21. ^ a b Del Signore, John (12 December 2011). "It's Time For SantaCon To Stop". Gothamist. Retrieved 14 December 2013. 
  22. ^ Shapiro, Julie (20 December 2011). "Drunken Santas Terrorized Lower Manhattan During SantaCon, Locals Say". DNAInfo New York. Retrieved 19 December 2013. 
  23. ^ Tracy, Thomas (4 December 2013). "SantaCon organizers working with politicians, police to turn naughty event nice". The Daily News. Retrieved 14 December 2013. 
  24. ^ Semuels, Alana (13 December 2013). "SantaCon, after last year's rowdy event, divides New York City". Lost Angeles Times. Retrieved 15 December 2013. 
  25. ^ Moss, Caroline (16 December 2013). "A Bunch Of Santas Got Into A Violent Brawl On An NYC Street Corner This Weekend". Business Insider. Retrieved 16 December 2013. 
  26. ^ Stuart, Tessa (14 December 2013). "Like it or Not, SantaCon is Coming to the East Village, Lower East Side & Brooklyn". Village Voice. Retrieved 15 December 2013. 
  27. ^ "SantaCon Nixes Lower East Side from Route After Complaints". Channel 4 New York. 13 December 2013. Retrieved 14 December 2013. 
  28. ^ Goldensohn, Rosa (14 December 2013). "SantaCon Takes East Village in Flurry of Crowded Bars and Beer Lines". DNAInfo. Retrieved 15 December 2013. 
  29. ^ a b James, Will (15 December 2013). "New York City Santas Behaved (Mostly): Snow, Slush and Efforts to Quell the Merriment of SantaCon Didn't Stop the Annual Bar Crawl". Wall Street Journal. Retrieved 19 December 2013. 
  30. ^ Fishbein, Rebecca (18 November 2014). "Brooklyn Councilmember Urges Bushwick Bars To Boycott SantaCon". Gothamist. Retrieved 13 December 2014. 
  31. ^ O'Neill, Natalie (19 November 2014). "'"5 Brooklyn Bars to Boycott 'SantaCon. New York Post. Retrieved 13 December 2014. 
  32. ^ a b Dai, Serena (19 November 2014). "SantaCon Will No Longer Take Place in Bushwick, Organizers Say". DNAInfo. Retrieved 13 December 2014. 
  33. ^ a b Del Signore, John (10 December 2014). "SantaCon Hires Famous Civil Rights Lawyer To Defend St. Nicks". Gothamist. Retrieved 13 December 2014. 
  34. ^ "New York City SantaCon Bars Revealed, Event to Have "Lowest Possible Impact": Organizers". (WNBC-TV). 12 December 2014. Retrieved 13 December 2014. 
  35. ^ Kuperinsky, Anne (13 December 2014). "SantaCon 2014 collides with Millions March NYC protest". Retrieved 14 December 2014. 
  36. ^ Hale, Jamie (13 December 2014). "Finding the true meaning of Santacon: Inside Portland's cheeky Santa experience". The Oregonian. Retrieved 15 December 2014.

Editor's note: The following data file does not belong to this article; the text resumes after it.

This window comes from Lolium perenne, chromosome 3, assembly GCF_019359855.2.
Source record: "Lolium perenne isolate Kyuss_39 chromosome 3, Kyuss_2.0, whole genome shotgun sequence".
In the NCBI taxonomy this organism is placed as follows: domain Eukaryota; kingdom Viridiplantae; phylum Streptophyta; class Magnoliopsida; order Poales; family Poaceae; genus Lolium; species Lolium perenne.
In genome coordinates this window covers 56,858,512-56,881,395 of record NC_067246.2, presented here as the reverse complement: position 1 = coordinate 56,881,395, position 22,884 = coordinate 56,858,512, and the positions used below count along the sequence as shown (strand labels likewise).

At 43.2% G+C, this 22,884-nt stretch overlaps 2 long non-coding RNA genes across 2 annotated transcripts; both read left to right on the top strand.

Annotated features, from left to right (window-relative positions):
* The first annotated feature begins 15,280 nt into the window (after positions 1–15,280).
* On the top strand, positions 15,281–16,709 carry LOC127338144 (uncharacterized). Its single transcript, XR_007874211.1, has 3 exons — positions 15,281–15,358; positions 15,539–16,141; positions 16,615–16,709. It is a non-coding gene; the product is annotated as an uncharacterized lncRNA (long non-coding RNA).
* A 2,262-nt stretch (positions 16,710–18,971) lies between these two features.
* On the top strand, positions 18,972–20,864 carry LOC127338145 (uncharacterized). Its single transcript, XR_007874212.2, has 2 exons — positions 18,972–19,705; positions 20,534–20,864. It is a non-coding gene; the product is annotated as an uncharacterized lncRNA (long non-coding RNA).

See also

In Cacophony Society, which had originated SantaCon in the city, and sought to recapture event's roots. The Oregonian commented that "while the massively popular New York Santacon made its own bold statement about First Amendment rights Saturday, the Portland Santacon's statement went back to the charmingly subversive attitude that started it all."[36]

In Atlanta, 2006

Other cities

The Los Angeles Times reported that "some see [SantaCon] as a way for people who live in the suburbs to come to the city and ruin the weekend."[14]

After the withdrawal from Bushwick, and opposition from the community board representing the Norman Siegel, a civil rights attorney, to defend their rights to express themselves "within the parameters of the First Amendment."[33] The 2014 SantaCon coincided with demonstrations in Manhattan against police brutality sparked by the Michael Brown and Eric Garner cases.[35]


This article was sourced from Creative Commons Attribution-ShareAlike License; additional terms may apply. World Heritage Encyclopedia content is assembled from numerous content providers, Open Access Publishing, and in compliance with The Fair Access to Science and Technology Research Act (FASTR), Wikimedia Foundation, Inc., Public Library of Science, The Encyclopedia of Life, Open Book Publishers (OBP), PubMed, U.S. National Library of Medicine, National Center for Biotechnology Information, U.S. National Library of Medicine, National Institutes of Health (NIH), U.S. Department of Health & Human Services, and, which sources content from all federal, state, local, tribal, and territorial government publication portals (.gov, .mil, .edu). Funding for and content contributors is made possible from the U.S. Congress, E-Government Act of 2002.
Crowd sourced content that is contributed to World Heritage Encyclopedia is peer reviewed and edited by our editorial staff to ensure quality scholarly research articles.
By using this site, you agree to the Terms of Use and Privacy Policy. World Heritage Encyclopedia™ is a registered trademark of the World Public Library Association, a non-profit organization.

Copyright © World Library Foundation. All rights reserved. eBooks from Project Gutenberg are sponsored by the World Library Foundation,
a 501c(4) Member's Support Non-Profit Organization, and is NOT affiliated with any governmental agency or department.